the color densities DMAX and DHALF are set, what else is there to calibrate?
While it's great that we now can recreate consistent colors, if we don't lay the
colors one right over the top of the other properly, the image still won't look
right. That's where Color Plane Registration (CPR) comes in. CPR is not run when
the printer is initially started, but automatically runs when a new toner
cartridge, or ETB, is installed. Each image drum or ETB has a slightly different
circumference. The printer must adjust for this or risk color registration
problems. During this registration process, marks are again written onto the ETB,
but a different kind. While the density swatches for DMAX and DHALF were laid
down in blocks, these are laid down in a timing mark fashion (See Figure
). The density sensor is still used, but is now measuring the distance
between the marks. If the distance varies from the last drum unit or ETB, the
motor for that toner cartridge or ETB adjusts its speed to keep its image
rotation in sync with the others.

final registration is called the Drum Phase Registration. This is done only when
"Calibrate Now" is chosen from the Print Quality Menu. This type of
registration aligns all four cartridge motors and their drive gears, setting
them into their home position. It is important to note that when replacing
certain parts in the printer, the "Calibrate Now" function must be
performed. This includes: laser scanner assemblies, drum motors, DC controller
PCB, and formatter PCBs.

replacing or reinstalling a laser scanner assembly, "Calibrate Now"
should be performed. This is used to synchronize the laser beam (to home in the
beam vertically) lest we have a left to right (or vice versa) trapping issue.
This is particularly good to mention as this is not noted in the "Removal
& Replacement" chapter of the service manual for laser scanner
replacement. If this is not done, it will be the cause of many a headache for
the technician. I would suggest writing this into your service manual so you'll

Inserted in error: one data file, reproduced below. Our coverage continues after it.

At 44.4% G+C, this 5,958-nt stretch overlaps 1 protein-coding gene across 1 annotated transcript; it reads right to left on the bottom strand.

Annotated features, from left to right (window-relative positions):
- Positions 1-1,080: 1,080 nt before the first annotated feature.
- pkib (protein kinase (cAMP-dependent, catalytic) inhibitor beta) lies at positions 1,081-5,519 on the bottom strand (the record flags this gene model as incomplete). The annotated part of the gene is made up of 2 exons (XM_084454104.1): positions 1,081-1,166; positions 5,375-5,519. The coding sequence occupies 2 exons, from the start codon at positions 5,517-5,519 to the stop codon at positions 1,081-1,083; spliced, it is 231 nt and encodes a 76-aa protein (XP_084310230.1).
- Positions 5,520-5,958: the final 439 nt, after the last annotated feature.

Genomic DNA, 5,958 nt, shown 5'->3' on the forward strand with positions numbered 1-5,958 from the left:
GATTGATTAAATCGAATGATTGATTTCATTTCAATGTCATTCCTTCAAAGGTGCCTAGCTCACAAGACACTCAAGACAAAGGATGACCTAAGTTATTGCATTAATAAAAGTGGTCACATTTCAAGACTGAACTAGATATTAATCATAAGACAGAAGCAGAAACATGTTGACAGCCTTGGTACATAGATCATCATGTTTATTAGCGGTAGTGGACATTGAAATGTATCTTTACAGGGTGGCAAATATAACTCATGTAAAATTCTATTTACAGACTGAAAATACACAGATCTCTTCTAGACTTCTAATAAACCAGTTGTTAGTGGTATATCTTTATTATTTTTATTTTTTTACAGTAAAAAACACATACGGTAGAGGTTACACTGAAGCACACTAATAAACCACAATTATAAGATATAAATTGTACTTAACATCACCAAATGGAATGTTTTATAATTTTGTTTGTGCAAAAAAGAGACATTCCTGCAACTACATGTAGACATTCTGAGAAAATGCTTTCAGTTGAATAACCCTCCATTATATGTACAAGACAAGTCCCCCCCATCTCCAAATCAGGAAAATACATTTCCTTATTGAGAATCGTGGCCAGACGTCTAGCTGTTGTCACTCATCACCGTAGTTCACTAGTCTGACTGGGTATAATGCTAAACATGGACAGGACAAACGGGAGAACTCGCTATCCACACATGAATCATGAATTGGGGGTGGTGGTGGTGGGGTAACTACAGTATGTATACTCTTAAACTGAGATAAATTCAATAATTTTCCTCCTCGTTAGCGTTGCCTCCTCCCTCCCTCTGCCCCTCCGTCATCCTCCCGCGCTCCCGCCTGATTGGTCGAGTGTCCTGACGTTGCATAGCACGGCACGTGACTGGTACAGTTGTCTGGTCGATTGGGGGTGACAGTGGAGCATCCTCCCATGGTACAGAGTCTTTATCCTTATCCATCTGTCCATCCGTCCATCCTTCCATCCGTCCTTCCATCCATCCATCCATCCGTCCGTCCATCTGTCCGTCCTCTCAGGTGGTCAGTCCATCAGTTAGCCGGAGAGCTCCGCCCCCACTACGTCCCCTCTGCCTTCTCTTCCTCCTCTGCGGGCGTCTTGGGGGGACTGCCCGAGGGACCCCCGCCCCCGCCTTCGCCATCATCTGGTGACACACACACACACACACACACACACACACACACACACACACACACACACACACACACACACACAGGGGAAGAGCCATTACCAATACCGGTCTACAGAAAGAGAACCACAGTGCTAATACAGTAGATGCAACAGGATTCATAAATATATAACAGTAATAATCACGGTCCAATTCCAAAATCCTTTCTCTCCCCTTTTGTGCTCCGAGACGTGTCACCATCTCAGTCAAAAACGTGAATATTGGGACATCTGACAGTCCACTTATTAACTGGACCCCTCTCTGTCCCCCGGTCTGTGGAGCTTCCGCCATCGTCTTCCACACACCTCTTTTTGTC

have that information when the day comes to replace a laser scanner.
"Calibrate Now" is mentioned in the Removal & Replacement chapter
for replacement of the DC controller and formatter.


All of these calibrations occur at different times through the life of the
consumables and printer. As found in the HP CLJ4600 service manual, the list
below specifies when registrations and calibrations should be performed.

and DHALF take place when:

  • The
    printer is powered on - 75 seconds

  • A
    new toner cartridge has been installed - 150 seconds

  • 50
    pages have printed after a new toner cartridge has been installed - 75

  • 1000
    pages have printed since the last calibration - 75 seconds

  • Eight
    hours have passed since the last calibration (not while in power save mode)
    - 75 seconds

  • "Calibrate
    Now" has been requested - 280 seconds

Plane Registration (CPR) takes place when:

  • A
    new toner cartridge has been installed - 150 seconds

  • "Calibrate
    Now" has been requested - 280 seconds

Phase Registration takes place when:

  • "Calibrate
    Now" has been requested - 280 seconds

likely note that density and halftone calibration takes place on a regular basis
while CPR and drum phase registration do not. I've seen "Calibrate
Now" fix a number of different color registration problems and it has also
been known to fix some incorrect color issues. Toner cartridges contain smart
chips and will automatically initiate DMAX and DHALF calibration. However, if a
customer or technician substitutes a new or different ETB without resetting the
life of that consumable, the printer will not initiate calibration and image
defects can occur. Since they do not take place as often, CPR and drum phase
registration are regularly the culprits of color issues-specifically when it
comes to CPR. As many of you are aware, knowing CPR (cardiopulmonary
resuscitation) can save a life. In this situation, knowing when to initialize
"Calibrate Now" or to perform CPR can save your own.